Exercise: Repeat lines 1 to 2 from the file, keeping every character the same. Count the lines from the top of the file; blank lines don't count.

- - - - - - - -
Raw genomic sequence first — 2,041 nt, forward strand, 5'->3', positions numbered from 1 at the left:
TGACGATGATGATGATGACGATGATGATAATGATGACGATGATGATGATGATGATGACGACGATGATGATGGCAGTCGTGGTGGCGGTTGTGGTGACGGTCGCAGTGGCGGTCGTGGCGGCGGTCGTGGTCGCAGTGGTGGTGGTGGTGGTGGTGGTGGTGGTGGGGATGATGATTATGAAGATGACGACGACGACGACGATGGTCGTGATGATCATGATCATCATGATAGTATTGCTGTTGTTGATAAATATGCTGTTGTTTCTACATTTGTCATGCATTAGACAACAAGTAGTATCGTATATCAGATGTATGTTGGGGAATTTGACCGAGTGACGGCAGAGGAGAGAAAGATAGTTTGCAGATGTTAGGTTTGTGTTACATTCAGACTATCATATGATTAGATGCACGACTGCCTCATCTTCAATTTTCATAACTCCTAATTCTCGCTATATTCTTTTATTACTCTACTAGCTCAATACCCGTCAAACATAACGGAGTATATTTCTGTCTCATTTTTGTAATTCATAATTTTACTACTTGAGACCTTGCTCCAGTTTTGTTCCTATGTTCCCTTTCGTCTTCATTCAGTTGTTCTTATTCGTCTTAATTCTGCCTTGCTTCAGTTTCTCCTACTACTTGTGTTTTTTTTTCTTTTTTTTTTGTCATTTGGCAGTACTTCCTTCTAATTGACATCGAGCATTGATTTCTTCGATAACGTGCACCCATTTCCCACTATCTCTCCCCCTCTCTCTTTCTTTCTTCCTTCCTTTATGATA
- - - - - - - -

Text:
Raw genomic sequence first — 2,041 nt, forward strand, 5'->3', positions numbered from 1 at the left:
TGACGATGATGATGATGACGATGATGATAATGATGACGATGATGATGATGATGATGACGACGATGATGATGGCAGTCGTGGTGGCGGTTGTGGTGACGGTCGCAGTGGCGGTCGTGGCGGCGGTCGTGGTCGCAGTGGTGGTGGTGGTGGTGGTGGTGGTGGTGGGGATGATGATTATGAAGATGACGACGACGACGACGATGGTCGTGATGATCATGATCATCATGATAGTATTGCTGTTGTTGATAAATATGCTGTTGTTTCTACATTTGTCATGCATTAGACAACAAGTAGTATCGTATATCAGATGTATGTTGGGGAATTTGACCGAGTGACGGCAGAGGAGAGAAAGATAGTTTGCAGATGTTAGGTTTGTGTTACATTCAGACTATCATATGATTAGATGCACGACTGCCTCATCTTCAATTTTCATAACTCCTAATTCTCGCTATATTCTTTTATTACTCTACTAGCTCAATACCCGTCAAACATAACGGAGTATATTTCTGTCTCATTTTTGTAATTCATAATTTTACTACTTGAGACCTTGCTCCAGTTTTGTTCCTATGTTCCCTTTCGTCTTCATTCAGTTGTTCTTATTCGTCTTAATTCTGCCTTGCTTCAGTTTCTCCTACTACTTGTGTTTTTTTTTCTTTTTTTTTTGTCATTTGGCAGTACTTCCTTCTAATTGACATCGAGCATTGATTTCTTCGATAACGTGCACCCATTTCCCACTATCTCTCCCCCTCTCTCTTTCTTTCTTCCTTCCTTTATGATA